- Citation Management. An interesting idea would be to make a big push promoting a citation tool that really emphasizes sharing and collaboration, like Connotea or Mendeley or that is really cool and user friendly like Zotero. These are all free and very cool looking so they'll attract grad students. On the other hand, they're also not quite as functional as a boring old standby like RefWorks. But, since these types of tools are very popular and necessary, they can be a way to get people involved.
- Leverage what's already happening. If there are social spaces that faculties or departments are setting up, find a way to get the library some real estate in those spaces. When I look at something like what MST Visions is doing, I always think that there's got to be a way to take advantage of that, to get the library involved and providing content. It's not always possible, but it's worth trying. If some departments, faculties or schools already have blogs or whatever, find a way worm our way in. The worst that can happen is they say no. Be persistent and persuasive. Often the people that run the sites are looking for content and contributors.
Just throwing these out there.
In many of the above scenarios, the real challenge is first, creating something that's useful, fun and compelling. The second challenge is to interest people in joining and contributing. The two challenges are related, of course. The degree to which these kinds of initiatives and useful, fun and compelling is directly related to who's involved and how much they contribute. The chicken-and-egg factor is quite high here and there's only so much that the library people involved can function as pump-primers. There's nothing sadder than an empty social network.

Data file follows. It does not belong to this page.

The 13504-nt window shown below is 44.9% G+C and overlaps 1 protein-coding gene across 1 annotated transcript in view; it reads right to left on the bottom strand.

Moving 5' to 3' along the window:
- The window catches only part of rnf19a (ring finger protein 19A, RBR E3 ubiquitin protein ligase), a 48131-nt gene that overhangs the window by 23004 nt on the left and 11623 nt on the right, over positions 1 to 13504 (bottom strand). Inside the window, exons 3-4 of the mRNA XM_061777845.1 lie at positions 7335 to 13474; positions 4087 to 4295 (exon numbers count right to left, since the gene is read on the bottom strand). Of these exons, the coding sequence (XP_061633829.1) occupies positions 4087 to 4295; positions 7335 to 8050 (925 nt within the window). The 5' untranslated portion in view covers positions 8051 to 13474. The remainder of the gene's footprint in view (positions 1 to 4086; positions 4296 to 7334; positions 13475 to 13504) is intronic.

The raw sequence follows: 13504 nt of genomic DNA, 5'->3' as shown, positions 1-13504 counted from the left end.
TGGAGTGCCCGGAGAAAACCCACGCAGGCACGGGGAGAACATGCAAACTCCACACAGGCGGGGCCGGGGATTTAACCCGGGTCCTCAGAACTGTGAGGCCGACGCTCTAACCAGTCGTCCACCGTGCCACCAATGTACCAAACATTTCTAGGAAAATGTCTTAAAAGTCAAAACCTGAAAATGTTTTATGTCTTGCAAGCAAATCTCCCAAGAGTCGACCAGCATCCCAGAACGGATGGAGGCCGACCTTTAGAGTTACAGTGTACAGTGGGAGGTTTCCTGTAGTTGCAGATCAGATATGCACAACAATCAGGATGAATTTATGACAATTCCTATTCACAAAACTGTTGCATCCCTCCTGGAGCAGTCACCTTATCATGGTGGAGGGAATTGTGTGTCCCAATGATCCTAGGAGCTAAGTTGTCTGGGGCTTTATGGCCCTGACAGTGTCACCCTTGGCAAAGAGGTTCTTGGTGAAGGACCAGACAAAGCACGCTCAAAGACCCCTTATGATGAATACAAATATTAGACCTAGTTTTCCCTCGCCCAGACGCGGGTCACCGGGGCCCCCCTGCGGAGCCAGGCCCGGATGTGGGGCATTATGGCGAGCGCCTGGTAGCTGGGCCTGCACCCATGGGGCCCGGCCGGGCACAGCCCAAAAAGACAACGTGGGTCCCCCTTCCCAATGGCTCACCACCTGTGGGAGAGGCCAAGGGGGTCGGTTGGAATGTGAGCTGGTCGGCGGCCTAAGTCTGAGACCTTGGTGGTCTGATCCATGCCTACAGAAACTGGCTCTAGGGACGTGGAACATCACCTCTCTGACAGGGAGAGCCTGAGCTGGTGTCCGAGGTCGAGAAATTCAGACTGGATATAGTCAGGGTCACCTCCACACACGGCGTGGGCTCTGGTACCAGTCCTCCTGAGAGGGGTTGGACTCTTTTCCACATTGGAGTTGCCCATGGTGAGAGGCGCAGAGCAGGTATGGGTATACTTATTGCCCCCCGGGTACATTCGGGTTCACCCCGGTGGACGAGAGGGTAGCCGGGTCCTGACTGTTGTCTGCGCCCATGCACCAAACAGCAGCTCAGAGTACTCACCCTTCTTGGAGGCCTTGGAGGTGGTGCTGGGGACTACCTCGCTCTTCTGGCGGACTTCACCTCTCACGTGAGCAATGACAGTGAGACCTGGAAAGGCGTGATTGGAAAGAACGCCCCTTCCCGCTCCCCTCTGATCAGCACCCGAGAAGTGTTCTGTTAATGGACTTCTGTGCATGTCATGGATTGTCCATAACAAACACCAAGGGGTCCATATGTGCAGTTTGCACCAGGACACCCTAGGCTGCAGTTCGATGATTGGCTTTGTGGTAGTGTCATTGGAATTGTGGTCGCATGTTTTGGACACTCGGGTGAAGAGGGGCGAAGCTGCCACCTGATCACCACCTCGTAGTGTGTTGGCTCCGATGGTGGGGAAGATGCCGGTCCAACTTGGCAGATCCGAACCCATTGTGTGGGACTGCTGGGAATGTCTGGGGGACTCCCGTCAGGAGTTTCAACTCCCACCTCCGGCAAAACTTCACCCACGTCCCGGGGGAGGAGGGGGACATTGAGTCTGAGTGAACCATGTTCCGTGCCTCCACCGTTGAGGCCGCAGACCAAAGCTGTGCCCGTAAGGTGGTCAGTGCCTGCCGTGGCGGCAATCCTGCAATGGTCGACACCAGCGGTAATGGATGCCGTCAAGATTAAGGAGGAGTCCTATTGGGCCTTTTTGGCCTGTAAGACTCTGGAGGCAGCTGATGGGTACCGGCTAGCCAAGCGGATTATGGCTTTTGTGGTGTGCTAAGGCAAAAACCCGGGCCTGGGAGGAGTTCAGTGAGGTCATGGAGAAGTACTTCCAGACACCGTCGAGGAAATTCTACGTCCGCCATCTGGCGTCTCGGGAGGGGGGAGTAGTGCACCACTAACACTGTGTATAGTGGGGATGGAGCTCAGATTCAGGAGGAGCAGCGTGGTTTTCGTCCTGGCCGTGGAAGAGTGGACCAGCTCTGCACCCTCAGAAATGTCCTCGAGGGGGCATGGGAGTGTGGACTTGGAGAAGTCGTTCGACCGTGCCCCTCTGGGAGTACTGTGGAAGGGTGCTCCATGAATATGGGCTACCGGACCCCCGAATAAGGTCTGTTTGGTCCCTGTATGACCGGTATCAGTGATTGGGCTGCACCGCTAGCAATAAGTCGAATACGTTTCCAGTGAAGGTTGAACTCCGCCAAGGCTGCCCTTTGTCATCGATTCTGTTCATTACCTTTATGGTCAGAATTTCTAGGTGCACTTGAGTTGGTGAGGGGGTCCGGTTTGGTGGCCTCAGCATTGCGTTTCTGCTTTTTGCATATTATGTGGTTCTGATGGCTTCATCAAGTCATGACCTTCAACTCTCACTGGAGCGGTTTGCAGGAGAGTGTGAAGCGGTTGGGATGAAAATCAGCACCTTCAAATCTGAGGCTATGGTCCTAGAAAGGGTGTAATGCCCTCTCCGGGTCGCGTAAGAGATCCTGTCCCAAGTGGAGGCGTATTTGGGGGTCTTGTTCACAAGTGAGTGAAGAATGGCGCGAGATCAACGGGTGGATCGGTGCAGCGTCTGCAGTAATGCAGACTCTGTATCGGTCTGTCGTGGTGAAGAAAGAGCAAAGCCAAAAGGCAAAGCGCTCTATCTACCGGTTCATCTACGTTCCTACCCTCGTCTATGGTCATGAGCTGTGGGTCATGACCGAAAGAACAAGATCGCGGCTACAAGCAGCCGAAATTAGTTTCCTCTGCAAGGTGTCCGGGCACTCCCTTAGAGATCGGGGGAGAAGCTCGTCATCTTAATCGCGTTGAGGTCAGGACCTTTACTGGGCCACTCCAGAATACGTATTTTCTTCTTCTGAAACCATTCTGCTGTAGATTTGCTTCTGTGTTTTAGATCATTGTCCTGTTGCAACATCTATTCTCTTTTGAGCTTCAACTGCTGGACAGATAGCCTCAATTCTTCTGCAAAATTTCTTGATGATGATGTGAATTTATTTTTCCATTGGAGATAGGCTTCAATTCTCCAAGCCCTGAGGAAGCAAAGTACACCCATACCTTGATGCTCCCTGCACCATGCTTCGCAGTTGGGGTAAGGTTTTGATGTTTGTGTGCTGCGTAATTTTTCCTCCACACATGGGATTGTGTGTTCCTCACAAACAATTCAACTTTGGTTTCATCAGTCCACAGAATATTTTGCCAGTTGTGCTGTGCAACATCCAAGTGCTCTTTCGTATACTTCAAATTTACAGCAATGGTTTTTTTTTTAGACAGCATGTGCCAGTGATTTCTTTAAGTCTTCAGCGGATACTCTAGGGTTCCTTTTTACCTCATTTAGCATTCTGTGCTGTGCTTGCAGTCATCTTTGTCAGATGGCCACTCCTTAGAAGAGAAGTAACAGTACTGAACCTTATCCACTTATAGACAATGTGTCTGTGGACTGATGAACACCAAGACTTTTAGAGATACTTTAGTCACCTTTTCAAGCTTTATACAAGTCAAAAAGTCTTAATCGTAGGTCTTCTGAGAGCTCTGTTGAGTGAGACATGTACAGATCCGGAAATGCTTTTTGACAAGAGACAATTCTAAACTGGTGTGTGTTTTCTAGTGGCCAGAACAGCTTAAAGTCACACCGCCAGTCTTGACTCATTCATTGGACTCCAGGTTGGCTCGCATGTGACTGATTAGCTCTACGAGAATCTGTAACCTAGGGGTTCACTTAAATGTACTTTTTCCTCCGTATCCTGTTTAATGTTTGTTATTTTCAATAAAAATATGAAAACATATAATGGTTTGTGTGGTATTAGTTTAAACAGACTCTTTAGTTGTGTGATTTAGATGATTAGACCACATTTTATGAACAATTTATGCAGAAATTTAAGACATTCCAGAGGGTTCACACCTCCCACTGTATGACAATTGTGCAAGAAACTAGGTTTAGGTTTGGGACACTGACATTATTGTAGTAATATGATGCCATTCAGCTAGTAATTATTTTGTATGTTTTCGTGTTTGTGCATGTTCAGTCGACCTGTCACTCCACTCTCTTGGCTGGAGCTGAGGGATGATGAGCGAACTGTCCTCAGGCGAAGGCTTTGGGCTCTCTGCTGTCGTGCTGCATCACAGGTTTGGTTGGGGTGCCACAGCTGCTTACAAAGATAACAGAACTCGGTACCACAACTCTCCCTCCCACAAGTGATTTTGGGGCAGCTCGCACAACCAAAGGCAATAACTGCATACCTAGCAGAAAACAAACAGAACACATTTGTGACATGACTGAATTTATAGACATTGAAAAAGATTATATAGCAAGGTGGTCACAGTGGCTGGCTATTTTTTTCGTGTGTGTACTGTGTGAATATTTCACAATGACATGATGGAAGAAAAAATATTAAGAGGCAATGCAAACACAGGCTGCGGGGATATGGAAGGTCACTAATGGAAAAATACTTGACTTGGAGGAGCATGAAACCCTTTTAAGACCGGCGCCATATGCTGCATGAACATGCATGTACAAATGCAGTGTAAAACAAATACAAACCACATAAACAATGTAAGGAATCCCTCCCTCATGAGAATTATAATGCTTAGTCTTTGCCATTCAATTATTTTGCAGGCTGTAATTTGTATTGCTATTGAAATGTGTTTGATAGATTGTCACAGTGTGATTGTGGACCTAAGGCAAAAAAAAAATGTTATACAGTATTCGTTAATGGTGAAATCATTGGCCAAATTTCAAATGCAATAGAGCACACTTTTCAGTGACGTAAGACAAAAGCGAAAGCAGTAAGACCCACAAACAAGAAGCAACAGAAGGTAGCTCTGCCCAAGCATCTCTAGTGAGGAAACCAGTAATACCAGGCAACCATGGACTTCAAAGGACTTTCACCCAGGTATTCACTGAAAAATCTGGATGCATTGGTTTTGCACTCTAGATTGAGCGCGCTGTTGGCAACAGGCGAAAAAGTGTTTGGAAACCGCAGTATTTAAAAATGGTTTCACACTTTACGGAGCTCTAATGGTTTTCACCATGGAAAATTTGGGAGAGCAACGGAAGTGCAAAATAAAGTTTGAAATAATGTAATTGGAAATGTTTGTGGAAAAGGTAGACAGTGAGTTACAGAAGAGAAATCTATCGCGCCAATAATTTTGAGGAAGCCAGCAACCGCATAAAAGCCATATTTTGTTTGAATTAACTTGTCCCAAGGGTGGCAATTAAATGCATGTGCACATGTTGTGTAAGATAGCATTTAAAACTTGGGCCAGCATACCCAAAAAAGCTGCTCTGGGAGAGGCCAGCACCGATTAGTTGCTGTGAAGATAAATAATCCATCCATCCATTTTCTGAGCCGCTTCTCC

What I'm really hoping for from you out there is some input on all this. What are some other ideas that are worth exploring? Which of the above have the best chance of working? What are some strategies to get the buy-in and participation that are
If you're a scientist or faculty member out there reading this -- what would work for you? How could your library facilitate a discussion around scholarly communications issues in your institution. How could your library help you to connect and share information both locally and with scientists nationally and internationally. Any librarians or Research/Communications Officers out there with any ideas? Grad and undergrad students are also welcome to pitch in.
If you think the answer is that I'm delusional and that libraries don't really have a role in those areas, you can feel free to just be blunt about that too.
(Escience and open science are a couple of whole other cans of worms and maybe I'll come up with some ideas about libraries nosing their way into those a bit later on.)
(This post has been percolating for quite a while, so sorry if it seems disconnected to my recent posting. I'm doing an OLA presentation more-or-less on this topic in the new year, so this is also part of those ruminations.)